They ran up a slope and down another into the valley around it and tried to stay as far away from the onslaught of orcs. Every huff of air Theomin was breathing was becoming more difficult as they ran as fast and as far as they could. The orcs were amazingly fast, much like the ones that chased after the cart back in Evendim after their hunting venture just weeks before.
“We cannot keep this up for ever,” Theomin breathlessly said. “I cannot go on battling this breathlessness I am feeling.”
“Will you be able to fight if we found a weapon for you? I might be able to fight if you fight with me,” Teryndir said also sounding breathless.
“I may if my body is still strong enough,” Theomin said. “But I am weary.”
The sun had finally come up as the two continued through the valley; the orcs behind in close persuit of them. They came to a fork in the road, one leading up to a structure and the other down to the filthy pool below where Teryndir was held the other day. They began to run one down the slope but saw another group of orcs coming for them from below. They turned and ran the other way up the slope over the platform Theomin had passed the other day and down past the pool.
They continued until they saw the cave that led into the prison cave. Theomin’s heart sank. “We are back where we began,” he breathlessly said. Defeat was in his heart.
“We are not done yet,” Teryndir said.
They ran past the cave and up a slope until they saw a glint of reflective light shining above on a platform. “I see a weapon,” Theomin said.
They ran up the hill to the platform but at the base of the platform was an orc ready to tear the two apart. He readied his weapon but Teryndir lunged at the orc and slammed the dagger into his neck. The orc screamed in pain as Teryndir yelled, “Get the sword!”
Theomin scaled the platform but was soon confronted by another orc. It swung its heavy weapon at Theomin. Theomin narrowly avoided the swing, as it missed him and wedged the sword into the wood of the platform. The orc tried to free the blade but Theomin ran and slammed his foot into the orc. It fell off the platform but still lived. It then ran up to Teryndir as he avoided being attacked by the creature. But he could not avoid it for long. The dagger he had was too small for the orc’s sharp claws as it ran up the path back up to Teryndir.
Theomin finally reached the sword and found there were two. “Teryndir!” he yelled and dropped one to him. Teryndir was pushed out of the way by the orc as the sword hit the ground. Teryndir tried for the sword but the orc got there first. He stepped on the sword as he gave Teryndir a scowel. Drool oozed forth from his mouth and he gave an evil laugh. He started to step toward Teryndir when he was run through by the sword Theomin had. Theomin kicked off the orc but could not claim victory for long.
The rest of the orcs continued to run up the slope toward the two men. Teryndir and Theomin ran back up the platform as the two dozen orcs continued to run up in persuit. Theomin sliced through at least one of them as others came past the dead orc. He drew back through the orc and sliced another orc by his throat. He kicked the dying orc toward the others who were trying to scale the platform. Some fell off but others simply passed over the dead orc.
The platform soon began shaking as the weight of the orcs was too much for it. Theomin and Teryndir felt the shaking of the platform as they tried to steady themselves. It finally collapsed by the weight of the number of orcs on it. At last the weak wooden poles gave way and they all came plunging down to the ground below. Theomin fell the hardest. His head hit a rock but he did not feel the impact. He only remembered the sky afterwords as Teryndir came up to him. He heard a muffled sound of Teryndir yelling, “Hurry! Theomin get up!” and Teryndir grabbing his hand to hoist him up off the ground.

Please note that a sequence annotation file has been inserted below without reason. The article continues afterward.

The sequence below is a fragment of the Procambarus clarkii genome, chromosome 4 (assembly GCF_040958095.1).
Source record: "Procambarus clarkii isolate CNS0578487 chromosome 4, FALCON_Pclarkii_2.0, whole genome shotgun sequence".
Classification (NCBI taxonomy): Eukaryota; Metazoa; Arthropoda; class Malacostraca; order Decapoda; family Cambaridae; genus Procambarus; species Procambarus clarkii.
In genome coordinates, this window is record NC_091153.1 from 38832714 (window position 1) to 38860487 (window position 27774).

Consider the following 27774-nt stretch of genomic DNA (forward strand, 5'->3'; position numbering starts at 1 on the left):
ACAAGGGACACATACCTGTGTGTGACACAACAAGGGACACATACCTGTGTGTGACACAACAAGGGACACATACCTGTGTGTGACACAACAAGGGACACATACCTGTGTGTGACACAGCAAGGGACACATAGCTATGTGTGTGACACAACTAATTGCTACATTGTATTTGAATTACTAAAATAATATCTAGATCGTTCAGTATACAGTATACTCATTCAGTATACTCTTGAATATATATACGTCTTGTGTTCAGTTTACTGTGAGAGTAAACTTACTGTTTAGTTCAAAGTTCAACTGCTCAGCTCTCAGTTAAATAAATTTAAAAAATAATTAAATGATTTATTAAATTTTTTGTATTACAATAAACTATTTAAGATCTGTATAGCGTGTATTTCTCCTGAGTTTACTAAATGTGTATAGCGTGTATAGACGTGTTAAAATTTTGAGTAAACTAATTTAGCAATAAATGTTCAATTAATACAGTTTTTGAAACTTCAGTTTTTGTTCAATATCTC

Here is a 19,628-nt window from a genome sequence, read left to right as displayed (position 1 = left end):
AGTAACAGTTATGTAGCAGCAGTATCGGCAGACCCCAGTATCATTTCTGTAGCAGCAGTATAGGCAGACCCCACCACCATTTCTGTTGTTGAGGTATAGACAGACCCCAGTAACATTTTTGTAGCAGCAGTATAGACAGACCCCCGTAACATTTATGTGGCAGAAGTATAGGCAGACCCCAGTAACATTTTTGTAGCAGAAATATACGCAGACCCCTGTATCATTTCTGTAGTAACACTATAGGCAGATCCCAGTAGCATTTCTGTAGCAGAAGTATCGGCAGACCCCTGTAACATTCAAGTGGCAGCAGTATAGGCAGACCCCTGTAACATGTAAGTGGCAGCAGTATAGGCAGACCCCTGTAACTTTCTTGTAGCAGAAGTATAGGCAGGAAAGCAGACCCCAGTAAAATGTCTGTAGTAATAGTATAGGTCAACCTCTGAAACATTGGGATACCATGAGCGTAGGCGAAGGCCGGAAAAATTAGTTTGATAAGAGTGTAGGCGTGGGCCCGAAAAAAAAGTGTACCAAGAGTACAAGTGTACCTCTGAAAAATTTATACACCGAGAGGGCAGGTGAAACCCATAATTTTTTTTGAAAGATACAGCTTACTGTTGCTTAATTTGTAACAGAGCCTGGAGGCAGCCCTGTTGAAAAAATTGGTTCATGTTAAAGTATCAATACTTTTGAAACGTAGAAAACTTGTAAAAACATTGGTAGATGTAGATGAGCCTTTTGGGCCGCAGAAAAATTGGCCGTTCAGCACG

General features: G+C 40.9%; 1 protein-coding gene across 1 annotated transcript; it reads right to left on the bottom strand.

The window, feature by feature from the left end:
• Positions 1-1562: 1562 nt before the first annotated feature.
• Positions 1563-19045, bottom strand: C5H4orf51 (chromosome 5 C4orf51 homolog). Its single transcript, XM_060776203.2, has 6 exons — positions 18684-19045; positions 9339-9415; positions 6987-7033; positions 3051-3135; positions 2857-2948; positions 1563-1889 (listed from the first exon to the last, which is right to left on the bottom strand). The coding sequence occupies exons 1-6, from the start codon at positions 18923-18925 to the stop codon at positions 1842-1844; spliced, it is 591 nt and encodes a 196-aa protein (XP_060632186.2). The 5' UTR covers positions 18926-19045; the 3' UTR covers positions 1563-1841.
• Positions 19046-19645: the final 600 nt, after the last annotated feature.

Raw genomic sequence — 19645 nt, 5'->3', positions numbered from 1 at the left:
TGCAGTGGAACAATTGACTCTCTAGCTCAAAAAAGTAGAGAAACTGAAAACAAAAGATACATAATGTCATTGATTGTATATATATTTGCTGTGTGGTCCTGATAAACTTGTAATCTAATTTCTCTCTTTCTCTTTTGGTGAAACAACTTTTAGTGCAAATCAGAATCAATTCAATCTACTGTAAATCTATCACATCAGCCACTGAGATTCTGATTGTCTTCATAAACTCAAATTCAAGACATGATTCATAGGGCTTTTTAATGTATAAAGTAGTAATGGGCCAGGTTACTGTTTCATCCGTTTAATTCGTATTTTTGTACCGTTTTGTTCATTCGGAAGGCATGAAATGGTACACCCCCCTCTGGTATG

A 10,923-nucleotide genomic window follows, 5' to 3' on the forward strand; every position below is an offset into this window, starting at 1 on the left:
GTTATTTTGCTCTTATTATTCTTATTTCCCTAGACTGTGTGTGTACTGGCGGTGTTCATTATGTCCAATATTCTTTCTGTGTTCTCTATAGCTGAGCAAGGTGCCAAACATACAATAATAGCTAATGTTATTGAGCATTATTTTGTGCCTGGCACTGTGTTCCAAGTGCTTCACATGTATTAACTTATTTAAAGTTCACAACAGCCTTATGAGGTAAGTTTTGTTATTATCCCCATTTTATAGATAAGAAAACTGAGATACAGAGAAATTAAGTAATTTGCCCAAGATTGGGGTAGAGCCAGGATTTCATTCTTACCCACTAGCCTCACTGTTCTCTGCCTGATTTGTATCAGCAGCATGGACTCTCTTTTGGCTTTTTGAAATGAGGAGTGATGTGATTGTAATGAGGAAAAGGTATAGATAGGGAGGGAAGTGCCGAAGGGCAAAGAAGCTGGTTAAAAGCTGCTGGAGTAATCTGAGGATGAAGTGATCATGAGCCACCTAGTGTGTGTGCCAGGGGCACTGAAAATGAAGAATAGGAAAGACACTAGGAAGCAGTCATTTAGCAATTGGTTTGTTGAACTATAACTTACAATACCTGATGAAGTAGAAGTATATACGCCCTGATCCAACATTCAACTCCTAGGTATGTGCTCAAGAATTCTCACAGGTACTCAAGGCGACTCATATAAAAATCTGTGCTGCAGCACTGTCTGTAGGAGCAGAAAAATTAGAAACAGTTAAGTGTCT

Theomin stood by his own will but saw the other orcs coming toward them. He turned and tried to run as fast as he could but felt the wooziness of the impact effecting him. “My sword!” Theomin then remembered.
“I have it,” Teryndir said. “Take it and run!” It was no sooner than that that Teryndir was impacted with an arrow in the right shoulder. He screamed in pain but he yelled out, “Go!”
The two ran down the slopes and up away from the valley when a familiar sight was before them. The grim tall orc that imprisoned them was just before them. He walked toward the two casually with a smile on his grim face. The two stopped just yards before the orc. Feeling less woosy from the impact, Theomin looked at Teryndir and then at the orc, “Two of us can take him,” Theomin said with confidence.
“I’m sorry, brother, that won’t happen,” Teryndir weakly said.
“Why?” asked stunned. He felt a sudden betrayal from his brother. He felt fear and anger rage inside of him. It was a trap all along and his brother was apart of it. But that all changed when he looked into his brother’s eyes. The puples of his eyes were widening and sweat was dripping from his head.
“I believe that arrow tip was poisoned,” Teryndir said as his knees buckled and he fell forward onto Theomin.
“He, he, he,” the large orc Logberz laughed at the expence of Teryndir. “Hault,” he commanded the rest of the advancing orcs. “Clever are you that you managed to escape from the inescapable prison cell. It looks as though our old dwarf friend was not as smart as we thought he was and no more crafty than we thought you were. But it looks as though you managed to get yourself in quite a bit of trouble, wouldn’t you say?”
“I would rather die than to be brought to Bree again,” Theomin spat at Logberz with a scowl of distain.
The orc smiled, “I know, that’s why you are going there just as soon as Kronog himself comes. Your friend can’t help you, and you can’t help yourself.”
“You think so?” Theomin said. “This sword says you are wrong.”